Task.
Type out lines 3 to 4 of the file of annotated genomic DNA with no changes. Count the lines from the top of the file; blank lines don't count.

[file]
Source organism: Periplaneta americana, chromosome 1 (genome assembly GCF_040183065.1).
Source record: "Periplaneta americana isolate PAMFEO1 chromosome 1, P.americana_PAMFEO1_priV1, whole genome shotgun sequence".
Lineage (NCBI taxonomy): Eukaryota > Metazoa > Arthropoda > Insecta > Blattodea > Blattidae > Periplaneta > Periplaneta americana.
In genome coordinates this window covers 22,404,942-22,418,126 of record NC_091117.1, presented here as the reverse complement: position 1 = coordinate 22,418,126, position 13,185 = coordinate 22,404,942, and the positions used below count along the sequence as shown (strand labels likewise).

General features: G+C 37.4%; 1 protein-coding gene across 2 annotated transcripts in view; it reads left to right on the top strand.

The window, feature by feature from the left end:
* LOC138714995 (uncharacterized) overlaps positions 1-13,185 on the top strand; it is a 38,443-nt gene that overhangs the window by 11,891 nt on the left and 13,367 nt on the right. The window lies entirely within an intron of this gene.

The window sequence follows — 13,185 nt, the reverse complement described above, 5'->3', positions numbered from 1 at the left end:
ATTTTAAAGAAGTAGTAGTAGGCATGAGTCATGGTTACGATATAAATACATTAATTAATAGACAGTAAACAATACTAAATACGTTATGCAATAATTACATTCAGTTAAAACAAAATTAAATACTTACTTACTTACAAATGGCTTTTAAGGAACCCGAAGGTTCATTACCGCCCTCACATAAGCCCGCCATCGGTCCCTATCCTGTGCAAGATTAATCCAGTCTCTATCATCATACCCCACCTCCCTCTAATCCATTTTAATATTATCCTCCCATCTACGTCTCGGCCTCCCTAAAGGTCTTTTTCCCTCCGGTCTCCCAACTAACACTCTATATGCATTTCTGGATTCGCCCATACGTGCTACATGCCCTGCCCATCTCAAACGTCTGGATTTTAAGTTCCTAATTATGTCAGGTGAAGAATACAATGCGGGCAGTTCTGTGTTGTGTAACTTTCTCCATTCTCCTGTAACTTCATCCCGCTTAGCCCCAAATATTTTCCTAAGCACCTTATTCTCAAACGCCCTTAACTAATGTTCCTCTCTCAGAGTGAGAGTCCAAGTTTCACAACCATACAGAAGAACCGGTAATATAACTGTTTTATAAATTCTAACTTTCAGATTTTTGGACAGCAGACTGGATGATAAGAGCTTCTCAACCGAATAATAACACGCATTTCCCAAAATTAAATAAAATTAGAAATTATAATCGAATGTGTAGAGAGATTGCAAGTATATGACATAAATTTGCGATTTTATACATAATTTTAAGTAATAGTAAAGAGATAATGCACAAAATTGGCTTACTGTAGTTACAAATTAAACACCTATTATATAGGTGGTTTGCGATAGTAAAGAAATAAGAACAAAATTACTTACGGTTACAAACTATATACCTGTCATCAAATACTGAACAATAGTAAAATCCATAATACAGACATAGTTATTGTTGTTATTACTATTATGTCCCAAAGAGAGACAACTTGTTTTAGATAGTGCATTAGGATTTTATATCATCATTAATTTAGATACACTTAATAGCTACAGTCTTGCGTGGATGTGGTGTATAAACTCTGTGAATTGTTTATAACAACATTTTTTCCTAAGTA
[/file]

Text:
Lineage (NCBI taxonomy): Eukaryota > Metazoa > Arthropoda > Insecta > Blattodea > Blattidae > Periplaneta > Periplaneta americana.
In genome coordinates this window covers 22,404,942-22,418,126 of record NC_091117.1, presented here as the reverse complement: position 1 = coordinate 22,418,126, position 13,185 = coordinate 22,404,942, and the positions used below count along the sequence as shown (strand labels likewise).